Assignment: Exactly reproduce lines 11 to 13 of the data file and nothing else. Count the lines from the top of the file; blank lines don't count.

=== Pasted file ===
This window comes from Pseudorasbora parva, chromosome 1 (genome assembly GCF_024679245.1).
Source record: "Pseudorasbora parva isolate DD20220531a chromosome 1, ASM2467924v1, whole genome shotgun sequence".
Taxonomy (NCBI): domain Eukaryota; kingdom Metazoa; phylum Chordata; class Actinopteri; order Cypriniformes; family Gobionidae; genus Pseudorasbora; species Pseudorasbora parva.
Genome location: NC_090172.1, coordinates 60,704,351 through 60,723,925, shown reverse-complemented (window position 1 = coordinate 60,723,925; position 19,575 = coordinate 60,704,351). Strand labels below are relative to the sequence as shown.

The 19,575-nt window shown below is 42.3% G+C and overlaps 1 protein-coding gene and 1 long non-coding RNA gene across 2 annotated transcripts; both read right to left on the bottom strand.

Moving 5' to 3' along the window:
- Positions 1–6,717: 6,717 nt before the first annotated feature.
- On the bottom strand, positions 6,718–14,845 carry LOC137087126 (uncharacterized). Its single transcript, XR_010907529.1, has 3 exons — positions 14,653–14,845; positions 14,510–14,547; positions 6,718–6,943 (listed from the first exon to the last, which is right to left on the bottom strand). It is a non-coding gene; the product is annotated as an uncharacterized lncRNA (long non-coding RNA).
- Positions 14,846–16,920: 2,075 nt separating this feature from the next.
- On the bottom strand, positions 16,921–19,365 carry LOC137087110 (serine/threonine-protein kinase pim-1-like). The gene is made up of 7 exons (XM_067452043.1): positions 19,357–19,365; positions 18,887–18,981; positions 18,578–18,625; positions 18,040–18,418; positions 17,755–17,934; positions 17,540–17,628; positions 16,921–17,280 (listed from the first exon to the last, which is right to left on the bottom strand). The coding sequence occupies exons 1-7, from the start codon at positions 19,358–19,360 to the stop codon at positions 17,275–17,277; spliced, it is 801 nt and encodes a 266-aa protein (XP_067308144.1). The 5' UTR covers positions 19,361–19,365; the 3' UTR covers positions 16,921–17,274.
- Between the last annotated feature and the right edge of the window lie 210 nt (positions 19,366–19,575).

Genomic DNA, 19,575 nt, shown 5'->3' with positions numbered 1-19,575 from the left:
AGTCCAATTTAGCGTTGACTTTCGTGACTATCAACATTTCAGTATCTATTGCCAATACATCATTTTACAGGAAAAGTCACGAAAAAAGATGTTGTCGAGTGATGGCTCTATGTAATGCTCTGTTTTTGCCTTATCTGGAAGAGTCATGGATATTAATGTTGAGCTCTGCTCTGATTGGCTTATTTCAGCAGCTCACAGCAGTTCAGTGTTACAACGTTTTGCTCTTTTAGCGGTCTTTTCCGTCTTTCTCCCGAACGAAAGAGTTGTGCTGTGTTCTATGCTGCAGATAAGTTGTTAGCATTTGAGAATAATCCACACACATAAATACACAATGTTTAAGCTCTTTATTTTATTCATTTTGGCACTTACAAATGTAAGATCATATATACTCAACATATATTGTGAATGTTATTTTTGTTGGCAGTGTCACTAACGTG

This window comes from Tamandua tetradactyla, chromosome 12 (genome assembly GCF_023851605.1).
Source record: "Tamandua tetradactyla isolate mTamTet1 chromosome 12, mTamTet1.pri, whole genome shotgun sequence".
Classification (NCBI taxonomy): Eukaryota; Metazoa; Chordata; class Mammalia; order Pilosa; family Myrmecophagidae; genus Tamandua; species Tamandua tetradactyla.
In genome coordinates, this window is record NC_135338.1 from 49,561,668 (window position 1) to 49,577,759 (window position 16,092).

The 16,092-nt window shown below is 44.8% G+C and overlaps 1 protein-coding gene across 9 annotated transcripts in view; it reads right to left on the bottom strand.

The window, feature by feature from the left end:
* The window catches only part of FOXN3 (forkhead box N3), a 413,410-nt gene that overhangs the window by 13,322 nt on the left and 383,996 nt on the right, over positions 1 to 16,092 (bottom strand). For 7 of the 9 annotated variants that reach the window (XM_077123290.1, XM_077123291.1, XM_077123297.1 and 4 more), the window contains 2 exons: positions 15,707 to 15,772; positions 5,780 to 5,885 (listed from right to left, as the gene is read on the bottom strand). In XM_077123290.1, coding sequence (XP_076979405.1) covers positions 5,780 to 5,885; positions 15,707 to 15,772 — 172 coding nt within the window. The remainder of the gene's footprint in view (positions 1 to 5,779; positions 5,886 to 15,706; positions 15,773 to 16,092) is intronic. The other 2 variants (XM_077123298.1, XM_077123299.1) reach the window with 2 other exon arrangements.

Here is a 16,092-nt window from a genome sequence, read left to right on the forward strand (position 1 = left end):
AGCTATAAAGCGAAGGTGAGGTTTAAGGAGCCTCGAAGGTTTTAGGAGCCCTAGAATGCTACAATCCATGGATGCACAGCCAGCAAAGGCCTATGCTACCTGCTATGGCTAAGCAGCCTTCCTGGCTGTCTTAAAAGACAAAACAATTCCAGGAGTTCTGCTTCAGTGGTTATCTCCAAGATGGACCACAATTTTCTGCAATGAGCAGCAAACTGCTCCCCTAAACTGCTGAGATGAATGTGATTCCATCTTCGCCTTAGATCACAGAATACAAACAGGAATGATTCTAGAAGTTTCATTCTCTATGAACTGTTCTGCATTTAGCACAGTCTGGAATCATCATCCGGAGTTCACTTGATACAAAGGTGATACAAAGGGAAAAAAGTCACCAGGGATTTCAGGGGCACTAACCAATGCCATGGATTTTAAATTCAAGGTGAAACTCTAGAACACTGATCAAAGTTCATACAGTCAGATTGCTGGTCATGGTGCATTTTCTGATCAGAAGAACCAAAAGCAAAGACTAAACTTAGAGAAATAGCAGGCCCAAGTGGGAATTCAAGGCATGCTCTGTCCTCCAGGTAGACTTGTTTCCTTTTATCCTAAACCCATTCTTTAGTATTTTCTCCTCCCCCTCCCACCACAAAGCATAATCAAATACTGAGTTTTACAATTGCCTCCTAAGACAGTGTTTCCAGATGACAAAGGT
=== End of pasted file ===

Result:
- Between the last annotated feature and the right edge of the window lie 210 nt (positions 19,366–19,575).

Genomic DNA, 19,575 nt, shown 5'->3' with positions numbered 1-19,575 from the left:
AGTCCAATTTAGCGTTGACTTTCGTGACTATCAACATTTCAGTATCTATTGCCAATACATCATTTTACAGGAAAAGTCACGAAAAAAGATGTTGTCGAGTGATGGCTCTATGTAATGCTCTGTTTTTGCCTTATCTGGAAGAGTCATGGATATTAATGTTGAGCTCTGCTCTGATTGGCTTATTTCAGCAGCTCACAGCAGTTCAGTGTTACAACGTTTTGCTCTTTTAGCGGTCTTTTCCGTCTTTCTCCCGAACGAAAGAGTTGTGCTGTGTTCTATGCTGCAGATAAGTTGTTAGCATTTGAGAATAATCCACACACATAAATACACAATGTTTAAGCTCTTTATTTTATTCATTTTGGCACTTACAAATGTAAGATCATATATACTCAACATATATTGTGAATGTTATTTTTGTTGGCAGTGTCACTAACGTG